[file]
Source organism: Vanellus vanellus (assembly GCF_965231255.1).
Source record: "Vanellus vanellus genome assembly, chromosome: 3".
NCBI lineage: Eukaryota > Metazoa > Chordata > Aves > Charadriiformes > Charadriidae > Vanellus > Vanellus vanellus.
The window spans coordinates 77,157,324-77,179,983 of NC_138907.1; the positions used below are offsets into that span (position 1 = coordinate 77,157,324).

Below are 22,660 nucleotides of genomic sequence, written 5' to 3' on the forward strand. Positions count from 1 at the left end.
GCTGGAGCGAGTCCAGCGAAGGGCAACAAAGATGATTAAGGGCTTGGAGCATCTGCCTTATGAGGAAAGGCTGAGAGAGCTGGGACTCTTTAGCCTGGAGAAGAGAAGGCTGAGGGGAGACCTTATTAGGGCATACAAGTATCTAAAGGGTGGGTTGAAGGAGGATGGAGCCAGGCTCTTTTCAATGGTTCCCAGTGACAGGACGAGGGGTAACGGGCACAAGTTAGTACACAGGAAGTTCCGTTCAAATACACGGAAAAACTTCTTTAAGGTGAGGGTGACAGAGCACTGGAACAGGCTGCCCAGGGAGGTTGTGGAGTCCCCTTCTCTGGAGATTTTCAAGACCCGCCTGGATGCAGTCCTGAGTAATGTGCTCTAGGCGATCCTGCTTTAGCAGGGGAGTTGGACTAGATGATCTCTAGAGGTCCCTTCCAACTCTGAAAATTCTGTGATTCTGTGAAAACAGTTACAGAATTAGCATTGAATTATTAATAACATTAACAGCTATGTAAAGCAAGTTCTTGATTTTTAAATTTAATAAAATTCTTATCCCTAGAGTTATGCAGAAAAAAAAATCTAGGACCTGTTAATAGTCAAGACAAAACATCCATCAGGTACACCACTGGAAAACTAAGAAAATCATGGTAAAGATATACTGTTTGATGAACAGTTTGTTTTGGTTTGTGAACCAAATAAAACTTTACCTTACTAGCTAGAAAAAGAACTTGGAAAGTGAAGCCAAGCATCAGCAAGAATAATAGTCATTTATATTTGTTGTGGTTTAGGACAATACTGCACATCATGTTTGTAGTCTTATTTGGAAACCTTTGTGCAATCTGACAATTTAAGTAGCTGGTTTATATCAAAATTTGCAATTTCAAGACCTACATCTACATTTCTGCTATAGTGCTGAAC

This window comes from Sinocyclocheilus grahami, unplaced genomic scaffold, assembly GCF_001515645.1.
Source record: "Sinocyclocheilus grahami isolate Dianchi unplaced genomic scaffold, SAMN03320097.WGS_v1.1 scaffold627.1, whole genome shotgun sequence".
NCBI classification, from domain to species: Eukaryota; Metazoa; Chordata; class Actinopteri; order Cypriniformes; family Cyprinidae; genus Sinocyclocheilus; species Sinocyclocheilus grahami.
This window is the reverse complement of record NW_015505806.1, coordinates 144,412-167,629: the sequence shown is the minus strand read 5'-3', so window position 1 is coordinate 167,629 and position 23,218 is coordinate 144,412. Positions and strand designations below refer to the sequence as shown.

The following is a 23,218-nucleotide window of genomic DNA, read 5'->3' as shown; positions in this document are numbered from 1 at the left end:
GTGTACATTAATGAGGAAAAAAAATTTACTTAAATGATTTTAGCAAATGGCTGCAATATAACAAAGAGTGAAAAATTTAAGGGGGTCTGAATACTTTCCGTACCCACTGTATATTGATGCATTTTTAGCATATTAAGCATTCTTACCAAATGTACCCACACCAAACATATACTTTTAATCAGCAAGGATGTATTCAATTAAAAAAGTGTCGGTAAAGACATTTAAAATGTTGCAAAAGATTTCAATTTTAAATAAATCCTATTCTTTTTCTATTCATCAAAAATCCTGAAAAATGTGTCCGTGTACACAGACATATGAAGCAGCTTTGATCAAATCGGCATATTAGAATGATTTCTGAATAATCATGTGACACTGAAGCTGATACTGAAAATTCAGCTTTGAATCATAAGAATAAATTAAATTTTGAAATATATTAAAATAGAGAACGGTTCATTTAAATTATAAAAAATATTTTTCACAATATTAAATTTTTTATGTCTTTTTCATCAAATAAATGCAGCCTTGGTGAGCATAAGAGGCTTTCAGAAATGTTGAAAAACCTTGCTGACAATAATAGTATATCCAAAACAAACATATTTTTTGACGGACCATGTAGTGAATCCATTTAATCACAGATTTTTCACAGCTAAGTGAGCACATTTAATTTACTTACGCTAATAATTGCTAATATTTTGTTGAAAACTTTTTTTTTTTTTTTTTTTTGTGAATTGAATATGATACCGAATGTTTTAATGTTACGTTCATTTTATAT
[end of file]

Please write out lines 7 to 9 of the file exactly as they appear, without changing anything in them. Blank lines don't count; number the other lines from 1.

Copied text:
This window comes from Sinocyclocheilus grahami, unplaced genomic scaffold, assembly GCF_001515645.1.
Source record: "Sinocyclocheilus grahami isolate Dianchi unplaced genomic scaffold, SAMN03320097.WGS_v1.1 scaffold627.1, whole genome shotgun sequence".
NCBI classification, from domain to species: Eukaryota; Metazoa; Chordata; class Actinopteri; order Cypriniformes; family Cyprinidae; genus Sinocyclocheilus; species Sinocyclocheilus grahami.